Recharging in Flight – Two Approaches

Dean Sigler Electric Powerplants, Sustainable Aviation 0 Comments

Two videos made available in the last two days highlight  different approaches to recharging an electric airplane in mid-air, one for a full-size, trans-Atlantic flight attempt, and the other for a miniature drone which could fly persistently in a battle zone.  Both have been reported in this blog recently, but without the helpful animation.

VIDEO WITHDRAWN BY REQUEST

(PLEASE NOTE:  Chip Yates sent the following message today, August 23:  “The video of the mid air recharging was done without any involvement from us and by some unknown third party. We have no knowledge of how that video came to be or why the plane is flying backwards.  Please make it clear to your readers that this is an unauthorized video done by some enthusiast and not our plan whatsoever!”

Chip Yates’ Flight of the Century proposes staging a series of autonomous drones on mid-ocean platforms to recharge a larger airplane by climbing up to and docking with it as it passes overhead.  The video shows the so-called “hard docking” maneuver, which would require the recharging drones to land on the “mothership,” and recharge the record-attempt airplane’s batteries.  TFOC is also considering a “soft tether” approach, which would use a probe-and-drogue type of connection to transfer power from the drone to the large aircraft.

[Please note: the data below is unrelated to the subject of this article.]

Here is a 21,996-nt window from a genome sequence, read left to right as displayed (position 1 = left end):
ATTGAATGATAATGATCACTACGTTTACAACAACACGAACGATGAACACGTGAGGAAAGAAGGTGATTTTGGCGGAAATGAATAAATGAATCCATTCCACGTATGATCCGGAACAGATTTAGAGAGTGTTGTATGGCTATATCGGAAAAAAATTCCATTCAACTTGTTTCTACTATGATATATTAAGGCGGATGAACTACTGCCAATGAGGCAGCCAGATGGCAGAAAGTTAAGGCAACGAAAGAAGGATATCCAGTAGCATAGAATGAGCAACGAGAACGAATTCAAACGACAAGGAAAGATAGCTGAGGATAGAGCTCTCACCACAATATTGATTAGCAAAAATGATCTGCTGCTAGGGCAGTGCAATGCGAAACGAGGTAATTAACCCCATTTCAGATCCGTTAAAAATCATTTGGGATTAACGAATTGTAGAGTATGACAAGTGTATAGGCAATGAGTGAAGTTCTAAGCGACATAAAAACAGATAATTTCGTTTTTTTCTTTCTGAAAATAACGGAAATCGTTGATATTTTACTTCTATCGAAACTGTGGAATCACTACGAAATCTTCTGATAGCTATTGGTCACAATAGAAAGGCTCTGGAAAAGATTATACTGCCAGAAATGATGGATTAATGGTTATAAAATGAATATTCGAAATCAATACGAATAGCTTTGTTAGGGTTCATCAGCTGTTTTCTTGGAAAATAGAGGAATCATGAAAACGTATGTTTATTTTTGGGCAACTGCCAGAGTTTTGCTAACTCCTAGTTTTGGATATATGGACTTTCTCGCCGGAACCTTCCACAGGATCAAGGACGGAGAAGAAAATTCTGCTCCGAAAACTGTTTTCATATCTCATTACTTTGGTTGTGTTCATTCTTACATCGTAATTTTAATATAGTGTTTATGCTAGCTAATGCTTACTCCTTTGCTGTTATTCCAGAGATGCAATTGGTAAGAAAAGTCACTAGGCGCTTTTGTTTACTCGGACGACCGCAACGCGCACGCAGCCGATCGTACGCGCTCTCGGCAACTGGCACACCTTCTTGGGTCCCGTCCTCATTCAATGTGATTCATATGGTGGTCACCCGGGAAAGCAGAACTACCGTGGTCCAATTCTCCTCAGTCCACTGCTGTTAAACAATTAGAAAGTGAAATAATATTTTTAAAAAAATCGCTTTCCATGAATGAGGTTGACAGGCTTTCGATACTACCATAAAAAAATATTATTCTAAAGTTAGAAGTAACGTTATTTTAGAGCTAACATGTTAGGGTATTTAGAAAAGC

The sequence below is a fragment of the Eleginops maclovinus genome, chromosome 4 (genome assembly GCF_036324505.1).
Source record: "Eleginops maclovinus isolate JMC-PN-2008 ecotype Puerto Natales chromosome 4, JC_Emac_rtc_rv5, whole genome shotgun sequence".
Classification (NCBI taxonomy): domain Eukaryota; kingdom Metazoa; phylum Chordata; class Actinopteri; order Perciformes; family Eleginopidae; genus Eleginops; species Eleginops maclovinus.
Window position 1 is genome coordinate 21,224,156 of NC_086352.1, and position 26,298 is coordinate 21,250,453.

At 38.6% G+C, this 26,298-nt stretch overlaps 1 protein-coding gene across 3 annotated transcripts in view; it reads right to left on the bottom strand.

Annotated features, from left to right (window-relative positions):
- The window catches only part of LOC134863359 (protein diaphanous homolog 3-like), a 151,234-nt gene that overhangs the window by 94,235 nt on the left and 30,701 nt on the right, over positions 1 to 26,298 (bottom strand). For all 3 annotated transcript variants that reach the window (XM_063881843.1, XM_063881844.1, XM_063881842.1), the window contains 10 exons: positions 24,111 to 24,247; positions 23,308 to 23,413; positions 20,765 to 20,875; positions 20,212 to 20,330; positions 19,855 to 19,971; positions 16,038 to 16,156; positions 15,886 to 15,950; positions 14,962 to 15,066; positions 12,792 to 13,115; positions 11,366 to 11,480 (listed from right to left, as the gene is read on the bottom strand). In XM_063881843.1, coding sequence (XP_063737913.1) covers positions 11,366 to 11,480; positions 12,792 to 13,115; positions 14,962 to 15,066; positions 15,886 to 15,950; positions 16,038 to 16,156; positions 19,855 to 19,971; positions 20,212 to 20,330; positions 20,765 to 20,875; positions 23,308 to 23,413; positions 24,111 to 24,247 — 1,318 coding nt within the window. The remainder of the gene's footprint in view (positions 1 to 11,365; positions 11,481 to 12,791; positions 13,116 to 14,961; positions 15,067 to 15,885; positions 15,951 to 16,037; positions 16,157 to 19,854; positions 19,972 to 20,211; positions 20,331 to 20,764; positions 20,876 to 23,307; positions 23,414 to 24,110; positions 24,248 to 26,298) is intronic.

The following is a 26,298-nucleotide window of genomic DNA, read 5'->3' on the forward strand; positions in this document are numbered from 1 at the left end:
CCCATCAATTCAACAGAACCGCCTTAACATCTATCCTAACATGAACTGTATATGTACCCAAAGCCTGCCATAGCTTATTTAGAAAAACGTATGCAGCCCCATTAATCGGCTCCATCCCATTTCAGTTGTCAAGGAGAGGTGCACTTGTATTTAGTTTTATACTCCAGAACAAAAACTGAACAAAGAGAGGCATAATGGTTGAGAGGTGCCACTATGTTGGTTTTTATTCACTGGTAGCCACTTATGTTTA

Lockheed Martin recharged their Stalker unmanned aerial vehicle with laser power from Seattle’s LaserMotive, managing a 48-hour indoor flight.  The video shows how it’s done, and promises extreme endurance for otherwise limited-range small reconnaissance craft.

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